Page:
I've never met Steve Jobs, but, you know, he's not like an outgoing, he's kind of quiet.

And it's hard to read that a little bit.

Is it quiet because he doesn't want to talk to anybody or is he just not gonna like shout, "Hey" to you or something?

So I was, I of course wanted to meet him.

So I think I went up and said, "Hey, just say thanks" and everything.

And then most recently when I saw him in person was at PyCascades.

And I was just, what was kind of, it was so cool.

I was just kind of standing around in one of the, there was a talk going on and I just needed time to just hang out for a little while.

And I was standing there and he walked up to me and said, and started asking me about testing and stuff.

And he just seemed to relax.

So- - Oh yeah, that's a great way to put it.

- He's just seems like he's having fun with it more.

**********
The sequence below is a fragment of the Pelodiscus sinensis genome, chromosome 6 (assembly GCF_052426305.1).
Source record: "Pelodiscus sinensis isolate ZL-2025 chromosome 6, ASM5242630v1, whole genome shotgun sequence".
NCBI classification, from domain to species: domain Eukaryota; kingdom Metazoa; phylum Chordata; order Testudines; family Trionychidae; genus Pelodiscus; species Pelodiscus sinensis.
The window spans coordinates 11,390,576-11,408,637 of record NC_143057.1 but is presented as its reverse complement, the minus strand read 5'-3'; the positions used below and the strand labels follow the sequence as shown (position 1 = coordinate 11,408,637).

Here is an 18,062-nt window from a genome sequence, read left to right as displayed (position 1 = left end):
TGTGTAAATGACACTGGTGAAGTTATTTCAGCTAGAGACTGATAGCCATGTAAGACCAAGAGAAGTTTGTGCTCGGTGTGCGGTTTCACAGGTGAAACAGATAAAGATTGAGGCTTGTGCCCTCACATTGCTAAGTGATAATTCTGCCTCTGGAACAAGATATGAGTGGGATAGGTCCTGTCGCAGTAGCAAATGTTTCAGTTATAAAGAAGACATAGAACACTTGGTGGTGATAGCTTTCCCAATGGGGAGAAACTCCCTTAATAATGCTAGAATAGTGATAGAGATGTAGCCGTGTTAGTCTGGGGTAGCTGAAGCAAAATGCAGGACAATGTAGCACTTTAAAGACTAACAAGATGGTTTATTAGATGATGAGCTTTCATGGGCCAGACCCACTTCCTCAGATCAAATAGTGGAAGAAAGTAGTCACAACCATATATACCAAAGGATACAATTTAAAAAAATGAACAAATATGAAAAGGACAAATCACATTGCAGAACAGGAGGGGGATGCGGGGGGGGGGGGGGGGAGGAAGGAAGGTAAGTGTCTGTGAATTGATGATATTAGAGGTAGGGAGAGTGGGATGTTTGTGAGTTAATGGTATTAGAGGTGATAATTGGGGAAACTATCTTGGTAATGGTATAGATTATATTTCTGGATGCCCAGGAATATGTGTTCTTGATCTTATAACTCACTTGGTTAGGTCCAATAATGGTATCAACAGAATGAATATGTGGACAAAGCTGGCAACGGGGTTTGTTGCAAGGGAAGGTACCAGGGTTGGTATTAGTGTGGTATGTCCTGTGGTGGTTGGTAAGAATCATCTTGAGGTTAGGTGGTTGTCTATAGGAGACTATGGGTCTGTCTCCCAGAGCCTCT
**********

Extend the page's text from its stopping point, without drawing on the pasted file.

And like you said, he gets just to do what he wants.

How about you?

Do you get to do what you want with Python?

- Unfortunately, yes.

But if I could follow up on the last point and then come back to that.

- Sure, yeah, yeah.

- When I first started thinking about this open source projects that are able to outlive their founders, a lot of times you think of it in terms of this semi crazy open source leader.

And we've all seen projects with people who really got kind of a Messiah complex going on.

But that's not what I mean.

I mean the ones that get successful.

And one of the common ingredients when I first started thinking about this, it was in the content management system space in the 2000s, 2005, up into 2010.